Ever since civil unrest led to the toppling of President Ali Abdullah Salehas in 2011, Yemen has struggled to contain the rise of Islamic militants operating within its borders, even with the help of the US military.
US, British, and French embassies were closed recently, after a message was intercepted on the 4th of August from Ayman al-Zawahiri, the head of al-Qaeda in Pakistan and successor to Osama bin Laden, to Nasir al-Wuhayshi, the head of al-Qaeda in Yemen, mentioning a planned attack that was to happen shortly.
It seems as though that attack may have now been foiled, after Yemen’s government has just released that it uncovered an al-Qaeda attack to seize various facilities in the dangerous southwestern province of Hadramut. (Related article: Is Oil the Next Front in Al-Qaida's War?)
Rajeh Badi, advisor to Prime Minister Mohamed Salem Basindwah, told Bloomberg that the militants were prevented from carrying out their plot to attack the al-Dhabah oil export terminal, and the LNG facility in Shabwah province, as well as the planned seizure of the port city of Mukalla in Hadramut. ( Continue… )
Renewable energy is slowly catching up to fossil fuels and becoming more competitive, but it still faces the same challenges as ever. The fact that the sun doesn’t always shine, the wind doesn’t always blow, and few systems can efficiently cope with the fluctuating energy demand placed upon them.
Critics view these points as proof that renewable energy has no future, whereas advocates view them as challenges that must be overcome.
Many different techniques have been tested to try and smooth out the varying generating levels that clean energy sources produce, mainly some form of energy storage system, but none has yet managed to provide an adequate solution. (Related article: Airborne Wind Turbines Continue to Advance)
An exciting, new wind turbine produced by GE, shows hope as a potential solution to the constant problems that afflict the wind energy sector. The 1.6-100 and 1.7-100 wind turbines boast the ability of generating far more electricity when wind speeds are minimal, store excess energy for use in the future, and has a smart system that can analyse when more energy will be needed, and when the wind should blow. ( Continue… )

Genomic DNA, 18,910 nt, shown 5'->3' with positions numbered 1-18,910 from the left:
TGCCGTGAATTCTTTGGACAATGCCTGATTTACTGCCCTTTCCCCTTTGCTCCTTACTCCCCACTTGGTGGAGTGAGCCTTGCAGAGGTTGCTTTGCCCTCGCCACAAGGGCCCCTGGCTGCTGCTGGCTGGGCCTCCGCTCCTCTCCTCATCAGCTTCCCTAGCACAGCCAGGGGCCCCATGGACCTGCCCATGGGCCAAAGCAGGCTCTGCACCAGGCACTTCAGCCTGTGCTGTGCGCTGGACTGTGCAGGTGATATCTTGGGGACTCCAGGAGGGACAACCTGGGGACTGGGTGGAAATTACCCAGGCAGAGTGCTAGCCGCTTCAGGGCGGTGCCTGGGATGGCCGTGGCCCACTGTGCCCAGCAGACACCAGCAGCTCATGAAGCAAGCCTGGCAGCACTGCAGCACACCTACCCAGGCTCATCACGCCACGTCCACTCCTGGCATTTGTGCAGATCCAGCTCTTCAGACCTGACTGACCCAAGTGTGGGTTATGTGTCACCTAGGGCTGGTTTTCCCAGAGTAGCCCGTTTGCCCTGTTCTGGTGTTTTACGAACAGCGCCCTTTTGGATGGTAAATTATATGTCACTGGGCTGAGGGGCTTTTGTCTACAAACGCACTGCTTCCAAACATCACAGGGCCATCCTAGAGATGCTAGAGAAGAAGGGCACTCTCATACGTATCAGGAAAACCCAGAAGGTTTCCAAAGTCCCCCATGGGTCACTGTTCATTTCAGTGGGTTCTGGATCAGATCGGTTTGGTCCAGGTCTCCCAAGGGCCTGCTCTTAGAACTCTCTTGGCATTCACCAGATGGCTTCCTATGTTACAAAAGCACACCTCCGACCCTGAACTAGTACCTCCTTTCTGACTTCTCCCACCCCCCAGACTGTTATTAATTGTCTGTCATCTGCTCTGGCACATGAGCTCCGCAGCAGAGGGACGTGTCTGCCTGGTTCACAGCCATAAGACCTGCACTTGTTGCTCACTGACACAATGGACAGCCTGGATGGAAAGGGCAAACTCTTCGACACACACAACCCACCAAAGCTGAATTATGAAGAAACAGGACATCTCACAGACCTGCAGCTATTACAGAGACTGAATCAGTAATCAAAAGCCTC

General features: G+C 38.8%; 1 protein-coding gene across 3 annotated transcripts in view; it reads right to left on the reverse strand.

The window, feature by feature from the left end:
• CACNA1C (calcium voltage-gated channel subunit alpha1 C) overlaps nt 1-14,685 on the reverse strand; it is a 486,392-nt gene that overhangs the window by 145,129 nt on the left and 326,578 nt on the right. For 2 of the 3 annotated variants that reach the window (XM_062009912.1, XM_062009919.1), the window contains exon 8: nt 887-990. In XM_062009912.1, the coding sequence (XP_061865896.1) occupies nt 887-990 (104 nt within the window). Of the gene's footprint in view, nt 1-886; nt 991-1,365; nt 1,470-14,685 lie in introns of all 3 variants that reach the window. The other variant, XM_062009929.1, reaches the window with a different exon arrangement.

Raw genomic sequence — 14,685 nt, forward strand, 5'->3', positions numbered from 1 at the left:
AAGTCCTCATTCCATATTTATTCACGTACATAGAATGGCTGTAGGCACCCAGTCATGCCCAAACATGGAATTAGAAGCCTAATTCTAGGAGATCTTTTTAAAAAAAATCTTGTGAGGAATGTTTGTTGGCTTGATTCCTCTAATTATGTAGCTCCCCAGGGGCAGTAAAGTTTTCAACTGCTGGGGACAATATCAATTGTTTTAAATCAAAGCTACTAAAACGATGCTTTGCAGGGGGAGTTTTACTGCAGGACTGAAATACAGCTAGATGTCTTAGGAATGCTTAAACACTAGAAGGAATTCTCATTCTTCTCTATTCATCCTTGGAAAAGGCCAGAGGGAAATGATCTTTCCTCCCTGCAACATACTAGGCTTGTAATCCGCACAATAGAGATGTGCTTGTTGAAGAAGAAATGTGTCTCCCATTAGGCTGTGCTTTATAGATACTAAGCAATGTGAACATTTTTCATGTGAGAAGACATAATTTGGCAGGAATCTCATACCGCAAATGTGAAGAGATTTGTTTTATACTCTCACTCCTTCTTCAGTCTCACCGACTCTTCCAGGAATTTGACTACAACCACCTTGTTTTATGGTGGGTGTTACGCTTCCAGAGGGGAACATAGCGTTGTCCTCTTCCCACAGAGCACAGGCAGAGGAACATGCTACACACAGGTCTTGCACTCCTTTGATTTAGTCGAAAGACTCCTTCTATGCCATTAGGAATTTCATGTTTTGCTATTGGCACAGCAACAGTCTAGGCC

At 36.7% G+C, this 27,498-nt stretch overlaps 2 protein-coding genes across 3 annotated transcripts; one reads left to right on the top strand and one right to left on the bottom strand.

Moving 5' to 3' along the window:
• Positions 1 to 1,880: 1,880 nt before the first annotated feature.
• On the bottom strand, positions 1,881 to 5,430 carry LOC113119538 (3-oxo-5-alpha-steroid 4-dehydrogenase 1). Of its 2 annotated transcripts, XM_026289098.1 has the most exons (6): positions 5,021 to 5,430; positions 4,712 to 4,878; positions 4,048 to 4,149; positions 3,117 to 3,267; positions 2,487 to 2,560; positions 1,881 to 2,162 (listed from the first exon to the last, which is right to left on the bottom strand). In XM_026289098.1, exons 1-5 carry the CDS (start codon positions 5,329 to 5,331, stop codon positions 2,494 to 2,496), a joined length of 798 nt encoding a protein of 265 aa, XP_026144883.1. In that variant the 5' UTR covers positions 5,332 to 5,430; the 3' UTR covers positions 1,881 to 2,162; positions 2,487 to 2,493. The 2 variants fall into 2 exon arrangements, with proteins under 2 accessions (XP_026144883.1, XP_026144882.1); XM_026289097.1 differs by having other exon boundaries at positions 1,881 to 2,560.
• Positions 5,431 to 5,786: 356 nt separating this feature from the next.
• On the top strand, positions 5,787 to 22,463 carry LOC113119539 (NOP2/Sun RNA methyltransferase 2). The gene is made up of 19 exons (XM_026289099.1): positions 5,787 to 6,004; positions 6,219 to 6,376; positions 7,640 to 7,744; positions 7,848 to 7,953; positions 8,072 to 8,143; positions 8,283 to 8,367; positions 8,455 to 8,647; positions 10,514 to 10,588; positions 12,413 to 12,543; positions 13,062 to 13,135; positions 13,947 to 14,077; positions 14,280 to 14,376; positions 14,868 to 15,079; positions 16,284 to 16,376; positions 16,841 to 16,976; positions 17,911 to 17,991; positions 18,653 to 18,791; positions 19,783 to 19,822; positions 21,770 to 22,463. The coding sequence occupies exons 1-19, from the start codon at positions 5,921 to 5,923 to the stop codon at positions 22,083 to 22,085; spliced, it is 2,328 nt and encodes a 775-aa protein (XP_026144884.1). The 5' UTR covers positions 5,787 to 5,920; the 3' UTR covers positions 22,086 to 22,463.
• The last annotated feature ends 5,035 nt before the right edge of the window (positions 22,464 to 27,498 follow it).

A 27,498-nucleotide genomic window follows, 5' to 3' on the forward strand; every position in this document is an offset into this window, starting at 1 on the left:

“Unfortunately, Chevrolet has quickly discovered that when price savings at the pump and ultimately value are your key selling points, a $40,000 cost of entry makes for a difficult hurdle to overcome for most budget conscious consumers," Alec Gutierrez, senior analyst at Kelley Blue Book, said in an e-mailed statement. "After seeing the success that Nissan has enjoyed with the Leaf after lowering prices by a similar amount, Chevrolet decided to follow suit to try and get the Volt out to the masses."
The 2014 Chevy Volt will now start at $34,995, putting it closer to the range of the Nissan Leaf and Toyota Prius Plug-in, which average around $32,000. The Volt will also appear in a lower bracket of price ranges on many popular automotive sites, which GM hopes will give it more exposure to price-sensitive customers.
Nissan used a similar strategy with it's Nissan Leaf and saw a healthy growth in sales. In January, Nissan knocked $6,400 off the Leaf's sticker price and has sold 11,703 units so far this year. That's a 230 percent increase over the same period last year. Now, GM is looking to capture some of that magic. ( Continue… )
A pipeline designed to carry up to 125,000 barrels of oil per day was attacked in Yemen, halting the flow of crude oil to Yemeni ports. Yemen relies on oil exports for more than half of its government spending and the country's president said last week his economy would grind to a halt if oil companies flee the national security situation there. The attack comes amid growing concerns about the possibility of al-Qaida plots in Yemen and elsewhere in the region. It also follows an emerging trend in the region's energy sector.
Yemen's official Saba News Agency blamed the attack on frustrated tribesmen, who've pressed the embattled government for more financial concessions. The attack came less than a week after a similar incident on a pipeline designed to carry 125,000 barrels of oil per day from the Safer oilfields to an export terminal in al-Hudaydah province, along the eastern coast.
Yemen produces nearly 300,000 bpd. Attacks on oil infrastructure cost the government more than $1 billion last year and oil exports dropped by 4.5 percent. Yemeni President Abd Rabbuh Mansur Hadi told U.S. President Barack Obama he was concerned about the economic situation given the heightened state of security in his country. (Related article: How Much is Oil Supporting U.S. Employment Gains?)